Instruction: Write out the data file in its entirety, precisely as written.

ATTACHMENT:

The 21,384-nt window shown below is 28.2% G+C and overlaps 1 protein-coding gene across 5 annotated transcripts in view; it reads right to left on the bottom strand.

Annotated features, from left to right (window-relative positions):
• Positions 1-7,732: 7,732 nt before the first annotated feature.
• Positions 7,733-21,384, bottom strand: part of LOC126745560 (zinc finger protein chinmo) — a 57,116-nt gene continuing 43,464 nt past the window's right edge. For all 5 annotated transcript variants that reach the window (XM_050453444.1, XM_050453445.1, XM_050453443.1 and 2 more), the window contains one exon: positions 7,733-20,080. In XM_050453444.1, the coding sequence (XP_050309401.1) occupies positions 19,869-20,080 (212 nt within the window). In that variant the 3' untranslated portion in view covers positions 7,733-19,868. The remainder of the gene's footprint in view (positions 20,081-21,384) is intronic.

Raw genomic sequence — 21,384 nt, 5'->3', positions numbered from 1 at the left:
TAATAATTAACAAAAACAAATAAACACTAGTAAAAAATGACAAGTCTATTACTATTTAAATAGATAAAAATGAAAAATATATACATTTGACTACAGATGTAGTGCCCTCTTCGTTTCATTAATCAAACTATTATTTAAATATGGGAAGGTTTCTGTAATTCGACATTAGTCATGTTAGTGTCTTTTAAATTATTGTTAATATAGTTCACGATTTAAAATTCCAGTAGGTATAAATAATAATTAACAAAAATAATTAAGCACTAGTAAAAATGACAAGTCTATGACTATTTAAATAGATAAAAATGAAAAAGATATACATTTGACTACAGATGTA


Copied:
The 21,384-nt window shown below is 28.2% G+C and overlaps 1 protein-coding gene across 5 annotated transcripts in view; it reads right to left on the bottom strand.

Annotated features, from left to right (window-relative positions):
• Positions 1-7,732: 7,732 nt before the first annotated feature.
• Positions 7,733-21,384, bottom strand: part of LOC126745560 (zinc finger protein chinmo) — a 57,116-nt gene continuing 43,464 nt past the window's right edge. For all 5 annotated transcript variants that reach the window (XM_050453444.1, XM_050453445.1, XM_050453443.1 and 2 more), the window contains one exon: positions 7,733-20,080. In XM_050453444.1, the coding sequence (XP_050309401.1) occupies positions 19,869-20,080 (212 nt within the window). In that variant the 3' untranslated portion in view covers positions 7,733-19,868. The remainder of the gene's footprint in view (positions 20,081-21,384) is intronic.

Raw genomic sequence — 21,384 nt, 5'->3', positions numbered from 1 at the left:
TAATAATTAACAAAAACAAATAAACACTAGTAAAAAATGACAAGTCTATTACTATTTAAATAGATAAAAATGAAAAATATATACATTTGACTACAGATGTAGTGCCCTCTTCGTTTCATTAATCAAACTATTATTTAAATATGGGAAGGTTTCTGTAATTCGACATTAGTCATGTTAGTGTCTTTTAAATTATTGTTAATATAGTTCACGATTTAAAATTCCAGTAGGTATAAATAATAATTAACAAAAATAATTAAGCACTAGTAAAAATGACAAGTCTATGACTATTTAAATAGATAAAAATGAAAAAGATATACATTTGACTACAGATGTA